Have you ever wondered who's behind those stunning online slots that we love so much? We sure have. So we decided to revisit our dear old friends at Quickspin. Why Quickspin you may wonder? Well, that’s easy – they are a young company with a burning passion for online gaming. And of course, another reason may just be that the world of online casinos was recently buzzing with news about the Quickspin acquisition by Playtech.
But anyway, this time round we wanted to meet the people who actually make the slots we admire so much. So rather than simply talking to CEOs, Quickspin was kind enough to introduce us to their team.
Quickspin’s Fantastic Four
On this occasion, we had the pleasure to talk to four amazing people who are responsible for bringing stunning slots to life. Without further ado, let us present the fantastic four.
Firstly, we would like you to meet Rikard Hilding, art director and graphic artist, with four years at Quickspin and 18 years in the gaming industry. Then there’s Bjarne Grönnevik, a programmer at Quickspin for the last three years, with 14 years' experience in software development in total.
Next in line is Travis Grabau, who has been the project manager at Quickspin for two-and-a-half years, and who has been in the gaming since 2009. Last but not least is Eira Ekre, a test engineer who joined the team just six months ago, but has seven years' of experience in gaming.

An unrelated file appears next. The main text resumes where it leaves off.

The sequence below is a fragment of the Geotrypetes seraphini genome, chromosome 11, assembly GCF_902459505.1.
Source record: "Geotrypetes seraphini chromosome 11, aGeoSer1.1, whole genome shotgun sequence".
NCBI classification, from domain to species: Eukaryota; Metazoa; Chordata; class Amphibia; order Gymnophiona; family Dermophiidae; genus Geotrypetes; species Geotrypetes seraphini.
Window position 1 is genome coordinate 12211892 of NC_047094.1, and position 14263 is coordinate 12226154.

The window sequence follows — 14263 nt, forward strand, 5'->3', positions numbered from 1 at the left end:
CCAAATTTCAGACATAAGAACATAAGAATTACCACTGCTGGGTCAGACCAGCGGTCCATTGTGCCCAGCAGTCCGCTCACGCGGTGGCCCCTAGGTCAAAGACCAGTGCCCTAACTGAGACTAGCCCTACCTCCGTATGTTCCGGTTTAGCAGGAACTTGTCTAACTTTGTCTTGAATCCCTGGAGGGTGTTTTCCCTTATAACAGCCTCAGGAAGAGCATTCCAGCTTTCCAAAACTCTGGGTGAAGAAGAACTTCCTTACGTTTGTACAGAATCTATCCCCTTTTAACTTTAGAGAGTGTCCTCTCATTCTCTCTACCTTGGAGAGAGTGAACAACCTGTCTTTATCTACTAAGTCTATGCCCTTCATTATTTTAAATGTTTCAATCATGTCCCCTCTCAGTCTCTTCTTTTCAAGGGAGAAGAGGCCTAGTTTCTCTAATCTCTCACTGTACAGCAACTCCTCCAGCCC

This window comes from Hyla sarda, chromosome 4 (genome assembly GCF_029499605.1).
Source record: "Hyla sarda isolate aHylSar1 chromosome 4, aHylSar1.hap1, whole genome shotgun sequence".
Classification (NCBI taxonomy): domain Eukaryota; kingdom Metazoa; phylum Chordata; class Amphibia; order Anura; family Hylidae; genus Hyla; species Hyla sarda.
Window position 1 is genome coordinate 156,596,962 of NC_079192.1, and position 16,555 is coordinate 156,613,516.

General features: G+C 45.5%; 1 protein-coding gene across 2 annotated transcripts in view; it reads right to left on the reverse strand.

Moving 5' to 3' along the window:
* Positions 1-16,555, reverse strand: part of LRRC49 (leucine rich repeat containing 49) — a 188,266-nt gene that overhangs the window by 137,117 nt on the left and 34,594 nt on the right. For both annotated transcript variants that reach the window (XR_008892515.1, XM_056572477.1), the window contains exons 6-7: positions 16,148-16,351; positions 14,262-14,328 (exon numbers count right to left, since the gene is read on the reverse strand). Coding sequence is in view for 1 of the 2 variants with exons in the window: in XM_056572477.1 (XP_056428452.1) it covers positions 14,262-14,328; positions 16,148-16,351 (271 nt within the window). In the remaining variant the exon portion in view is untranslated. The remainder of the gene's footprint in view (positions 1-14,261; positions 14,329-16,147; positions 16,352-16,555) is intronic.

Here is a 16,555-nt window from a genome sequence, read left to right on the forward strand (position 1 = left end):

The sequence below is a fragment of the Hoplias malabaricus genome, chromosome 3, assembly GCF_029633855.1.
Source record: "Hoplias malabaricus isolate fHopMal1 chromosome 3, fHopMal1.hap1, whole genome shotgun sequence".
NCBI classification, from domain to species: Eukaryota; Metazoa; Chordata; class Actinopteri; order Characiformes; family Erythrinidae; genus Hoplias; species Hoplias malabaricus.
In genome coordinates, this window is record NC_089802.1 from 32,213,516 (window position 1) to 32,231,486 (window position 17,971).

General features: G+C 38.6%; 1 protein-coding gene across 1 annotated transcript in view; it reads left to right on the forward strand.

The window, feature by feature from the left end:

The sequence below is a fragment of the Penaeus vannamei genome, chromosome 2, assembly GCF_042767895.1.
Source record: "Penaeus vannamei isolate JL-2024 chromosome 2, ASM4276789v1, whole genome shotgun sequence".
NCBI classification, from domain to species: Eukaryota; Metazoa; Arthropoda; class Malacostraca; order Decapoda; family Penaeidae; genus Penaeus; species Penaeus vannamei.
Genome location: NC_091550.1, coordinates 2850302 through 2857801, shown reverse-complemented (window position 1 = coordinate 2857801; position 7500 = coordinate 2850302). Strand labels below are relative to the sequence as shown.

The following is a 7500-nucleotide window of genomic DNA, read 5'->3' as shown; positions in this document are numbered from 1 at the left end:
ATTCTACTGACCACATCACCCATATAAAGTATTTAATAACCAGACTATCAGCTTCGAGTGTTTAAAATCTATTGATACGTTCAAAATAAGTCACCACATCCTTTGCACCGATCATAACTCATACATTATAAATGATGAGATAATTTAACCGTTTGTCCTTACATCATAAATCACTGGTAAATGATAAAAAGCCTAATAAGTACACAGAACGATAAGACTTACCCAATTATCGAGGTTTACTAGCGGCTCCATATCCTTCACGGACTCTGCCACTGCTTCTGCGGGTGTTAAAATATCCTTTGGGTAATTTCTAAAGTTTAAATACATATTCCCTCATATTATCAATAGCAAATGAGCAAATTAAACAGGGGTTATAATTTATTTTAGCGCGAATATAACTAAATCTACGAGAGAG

Quickspin – the team that just love slots!
We touched base on a number of interesting topics and got to meet the people who put so much energy into crafting fun games. At the end of the day, they’re all just slots lovers who get to create exciting games for the rest of us to enjoy. Keep on reading and find out more about your favourite Quickspin slots and the people behind.
What’s it like working at Quickspin?
BG: I thought I knew a lot about designing games before I worked at Quickspin, but I have learnt so much more here. We all learn from each other every day. We also play our games and other people’s games all the time. That way we are learning on the job, particularly when it comes to the psychology of a player.
The thing that is unique about Quickspin is that we really appreciate other people’s games.
EE: For me the thing that is unique about Quickspin is that we really appreciate other people’s games. I’ve worked at companies before when they’ve pretended their competition doesn’t exist. We have very open discussions here which I think is really helpful for the development of our own content.
TG: There is constant discussion here, which I really enjoy. It’s easily the best place I’ve ever worked. It’s a very special feeling knowing that you are surrounded by so many talented and gifted people.
What makes a good slot game?